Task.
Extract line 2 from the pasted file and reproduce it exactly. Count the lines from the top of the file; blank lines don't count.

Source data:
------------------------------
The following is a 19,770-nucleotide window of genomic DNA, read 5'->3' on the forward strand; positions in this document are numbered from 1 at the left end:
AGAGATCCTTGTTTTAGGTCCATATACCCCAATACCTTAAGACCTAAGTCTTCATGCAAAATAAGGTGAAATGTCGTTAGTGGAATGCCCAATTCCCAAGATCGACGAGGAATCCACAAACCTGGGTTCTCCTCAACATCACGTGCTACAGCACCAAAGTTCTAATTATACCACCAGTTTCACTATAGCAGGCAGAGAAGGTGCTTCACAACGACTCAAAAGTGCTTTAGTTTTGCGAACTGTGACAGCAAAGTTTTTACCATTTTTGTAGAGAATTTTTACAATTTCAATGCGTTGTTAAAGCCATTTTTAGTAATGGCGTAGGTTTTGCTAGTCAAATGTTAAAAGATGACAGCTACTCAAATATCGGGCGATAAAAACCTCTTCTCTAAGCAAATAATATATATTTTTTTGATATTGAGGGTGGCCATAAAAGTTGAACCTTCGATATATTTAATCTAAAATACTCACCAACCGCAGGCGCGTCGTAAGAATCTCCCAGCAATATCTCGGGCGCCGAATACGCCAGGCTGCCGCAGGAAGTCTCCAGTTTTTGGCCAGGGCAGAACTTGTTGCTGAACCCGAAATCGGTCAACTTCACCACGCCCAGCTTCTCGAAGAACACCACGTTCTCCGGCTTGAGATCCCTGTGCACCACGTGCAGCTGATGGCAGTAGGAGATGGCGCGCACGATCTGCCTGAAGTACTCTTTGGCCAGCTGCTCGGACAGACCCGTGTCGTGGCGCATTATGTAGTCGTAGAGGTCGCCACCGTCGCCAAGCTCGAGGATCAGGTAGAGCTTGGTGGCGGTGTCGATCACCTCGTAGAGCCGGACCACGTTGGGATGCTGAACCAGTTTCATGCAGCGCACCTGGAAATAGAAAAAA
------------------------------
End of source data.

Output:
AGAGATCCTTGTTTTAGGTCCATATACCCCAATACCTTAAGACCTAAGTCTTCATGCAAAATAAGGTGAAATGTCGTTAGTGGAATGCCCAATTCCCAAGATCGACGAGGAATCCACAAACCTGGGTTCTCCTCAACATCACGTGCTACAGCACCAAAGTTCTAATTATACCACCAGTTTCACTATAGCAGGCAGAGAAGGTGCTTCACAACGACTCAAAAGTGCTTTAGTTTTGCGAACTGTGACAGCAAAGTTTTTACCATTTTTGTAGAGAATTTTTACAATTTCAATGCGTTGTTAAAGCCATTTTTAGTAATGGCGTAGGTTTTGCTAGTCAAATGTTAAAAGATGACAGCTACTCAAATATCGGGCGATAAAAACCTCTTCTCTAAGCAAATAATATATATTTTTTTGATATTGAGGGTGGCCATAAAAGTTGAACCTTCGATATATTTAATCTAAAATACTCACCAACCGCAGGCGCGTCGTAAGAATCTCCCAGCAATATCTCGGGCGCCGAATACGCCAGGCTGCCGCAGGAAGTCTCCAGTTTTTGGCCAGGGCAGAACTTGTTGCTGAACCCGAAATCGGTCAACTTCACCACGCCCAGCTTCTCGAAGAACACCACGTTCTCCGGCTTGAGATCCCTGTGCACCACGTGCAGCTGATGGCAGTAGGAGATGGCGCGCACGATCTGCCTGAAGTACTCTTTGGCCAGCTGCTCGGACAGACCCGTGTCGTGGCGCATTATGTAGTCGTAGAGGTCGCCACCGTCGCCAAGCTCGAGGATCAGGTAGAGCTTGGTGGCGGTGTCGATCACCTCGTAGAGCCGGACCACGTTGGGATGCTGAACCAGTTTCATGCAGCGCACCTGGAAATAGAAAAAA